This article is only available in the PDF format. Download the PDF to view the article, as well as its associated figures and tables.
For some time there has been intense interest in the question as to what place will be occupied in the future by the great foundations established by the multimillionaires of the past. The author begins by describing the development of the various foundations and their relationship to the law. Then he discusses particularly the Carnegie and Rockefeller Foundations, including the General Education Board. Unfortunately, he has depended primarily on the New York Times for his information, and therefore much of what he says is colored by the established policies of that paper. A small space is devoted to the Duke Foundation, the Brookings Foundation, the Spelman Fund, the Twentieth Century Fund, Chemical Foundation and others. The chapter called "Public Health and Private Philanthropy" is full of misstatements of fact and inconsistencies and indicates the very casual manner in which the whole book is written. The statement is made that the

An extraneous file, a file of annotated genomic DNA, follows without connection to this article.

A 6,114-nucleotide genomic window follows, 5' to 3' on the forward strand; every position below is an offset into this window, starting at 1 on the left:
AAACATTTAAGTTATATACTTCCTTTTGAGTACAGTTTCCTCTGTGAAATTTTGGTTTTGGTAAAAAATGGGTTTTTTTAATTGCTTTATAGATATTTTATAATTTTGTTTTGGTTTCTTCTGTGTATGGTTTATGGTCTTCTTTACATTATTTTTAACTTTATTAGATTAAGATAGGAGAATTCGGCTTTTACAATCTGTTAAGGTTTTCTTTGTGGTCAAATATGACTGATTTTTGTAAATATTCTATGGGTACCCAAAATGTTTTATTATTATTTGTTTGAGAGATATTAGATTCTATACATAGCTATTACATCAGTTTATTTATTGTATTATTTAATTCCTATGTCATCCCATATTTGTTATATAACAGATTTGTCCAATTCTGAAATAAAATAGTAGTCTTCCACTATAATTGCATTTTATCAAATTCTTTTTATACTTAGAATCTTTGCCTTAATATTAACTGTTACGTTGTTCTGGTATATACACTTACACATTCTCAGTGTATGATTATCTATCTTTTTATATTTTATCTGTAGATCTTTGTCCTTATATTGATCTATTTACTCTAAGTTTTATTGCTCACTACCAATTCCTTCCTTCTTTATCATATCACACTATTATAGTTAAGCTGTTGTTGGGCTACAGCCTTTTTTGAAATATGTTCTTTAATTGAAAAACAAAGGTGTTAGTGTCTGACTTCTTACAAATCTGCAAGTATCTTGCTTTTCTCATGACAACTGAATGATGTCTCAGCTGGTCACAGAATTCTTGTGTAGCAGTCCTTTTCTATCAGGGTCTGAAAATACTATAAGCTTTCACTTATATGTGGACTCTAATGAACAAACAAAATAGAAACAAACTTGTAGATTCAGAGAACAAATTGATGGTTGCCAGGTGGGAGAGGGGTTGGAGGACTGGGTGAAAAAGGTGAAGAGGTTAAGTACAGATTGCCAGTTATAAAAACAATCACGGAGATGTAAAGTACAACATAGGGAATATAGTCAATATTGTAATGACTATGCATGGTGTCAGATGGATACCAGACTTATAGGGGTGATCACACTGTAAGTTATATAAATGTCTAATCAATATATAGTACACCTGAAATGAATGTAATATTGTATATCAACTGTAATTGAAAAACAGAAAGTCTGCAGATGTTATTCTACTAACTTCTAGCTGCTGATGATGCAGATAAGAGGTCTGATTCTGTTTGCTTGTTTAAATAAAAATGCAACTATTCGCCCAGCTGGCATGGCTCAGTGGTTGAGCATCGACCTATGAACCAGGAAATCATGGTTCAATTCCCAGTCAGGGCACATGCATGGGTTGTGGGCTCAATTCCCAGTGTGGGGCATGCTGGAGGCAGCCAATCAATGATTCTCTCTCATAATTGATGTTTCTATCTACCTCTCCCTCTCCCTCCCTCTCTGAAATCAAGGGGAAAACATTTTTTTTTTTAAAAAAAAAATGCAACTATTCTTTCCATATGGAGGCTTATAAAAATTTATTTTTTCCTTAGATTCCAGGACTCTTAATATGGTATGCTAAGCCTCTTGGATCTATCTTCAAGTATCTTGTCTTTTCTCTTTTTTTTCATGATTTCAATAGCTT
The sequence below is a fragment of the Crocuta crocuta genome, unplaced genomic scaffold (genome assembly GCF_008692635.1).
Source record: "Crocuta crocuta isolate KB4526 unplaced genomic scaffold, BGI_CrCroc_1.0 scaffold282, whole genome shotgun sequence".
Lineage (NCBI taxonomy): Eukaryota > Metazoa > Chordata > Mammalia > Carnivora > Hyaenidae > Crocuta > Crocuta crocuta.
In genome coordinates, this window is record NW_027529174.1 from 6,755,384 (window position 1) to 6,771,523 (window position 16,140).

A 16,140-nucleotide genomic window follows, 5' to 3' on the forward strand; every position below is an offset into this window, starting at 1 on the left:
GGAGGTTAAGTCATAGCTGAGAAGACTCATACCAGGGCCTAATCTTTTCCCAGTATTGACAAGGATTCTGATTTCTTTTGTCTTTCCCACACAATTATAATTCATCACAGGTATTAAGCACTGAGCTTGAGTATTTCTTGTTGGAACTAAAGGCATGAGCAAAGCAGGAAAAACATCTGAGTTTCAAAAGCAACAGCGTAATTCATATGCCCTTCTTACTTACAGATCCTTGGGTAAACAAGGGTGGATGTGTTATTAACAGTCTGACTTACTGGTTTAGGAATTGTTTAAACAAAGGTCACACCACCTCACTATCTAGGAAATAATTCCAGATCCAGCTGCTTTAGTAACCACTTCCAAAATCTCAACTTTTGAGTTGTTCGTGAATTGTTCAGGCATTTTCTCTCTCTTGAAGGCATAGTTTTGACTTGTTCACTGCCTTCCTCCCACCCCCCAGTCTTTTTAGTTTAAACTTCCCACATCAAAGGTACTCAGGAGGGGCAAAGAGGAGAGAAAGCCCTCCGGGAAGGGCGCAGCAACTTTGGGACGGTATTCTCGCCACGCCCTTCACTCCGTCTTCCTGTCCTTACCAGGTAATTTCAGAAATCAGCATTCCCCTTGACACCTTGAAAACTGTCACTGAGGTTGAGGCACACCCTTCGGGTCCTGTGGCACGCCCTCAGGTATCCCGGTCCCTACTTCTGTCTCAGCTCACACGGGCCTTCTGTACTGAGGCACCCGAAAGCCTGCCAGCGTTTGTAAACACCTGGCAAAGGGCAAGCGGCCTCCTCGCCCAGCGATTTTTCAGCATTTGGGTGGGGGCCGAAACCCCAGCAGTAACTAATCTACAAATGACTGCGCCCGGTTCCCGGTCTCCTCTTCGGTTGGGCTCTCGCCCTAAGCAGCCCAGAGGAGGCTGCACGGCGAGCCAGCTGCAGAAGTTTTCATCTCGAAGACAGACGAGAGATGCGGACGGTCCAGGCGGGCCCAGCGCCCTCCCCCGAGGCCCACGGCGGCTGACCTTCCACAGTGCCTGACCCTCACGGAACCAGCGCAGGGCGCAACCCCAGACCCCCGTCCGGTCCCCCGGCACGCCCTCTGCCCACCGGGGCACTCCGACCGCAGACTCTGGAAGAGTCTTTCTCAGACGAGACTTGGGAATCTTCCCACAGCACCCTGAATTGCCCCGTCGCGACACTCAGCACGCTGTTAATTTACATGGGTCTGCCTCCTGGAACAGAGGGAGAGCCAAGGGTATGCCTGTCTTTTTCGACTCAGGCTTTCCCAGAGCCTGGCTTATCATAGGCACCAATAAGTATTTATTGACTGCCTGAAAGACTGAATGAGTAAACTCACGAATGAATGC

Money to Burn: What the Great American Philanthropic Foundations Do with Their Money. JAMA. 1939;113(23):2085–2086. doi:10.1001/jama.1939.02800480071031
Customize your JAMA Network experience by selecting one or more topics from the list below.
Create a personal account or sign in to: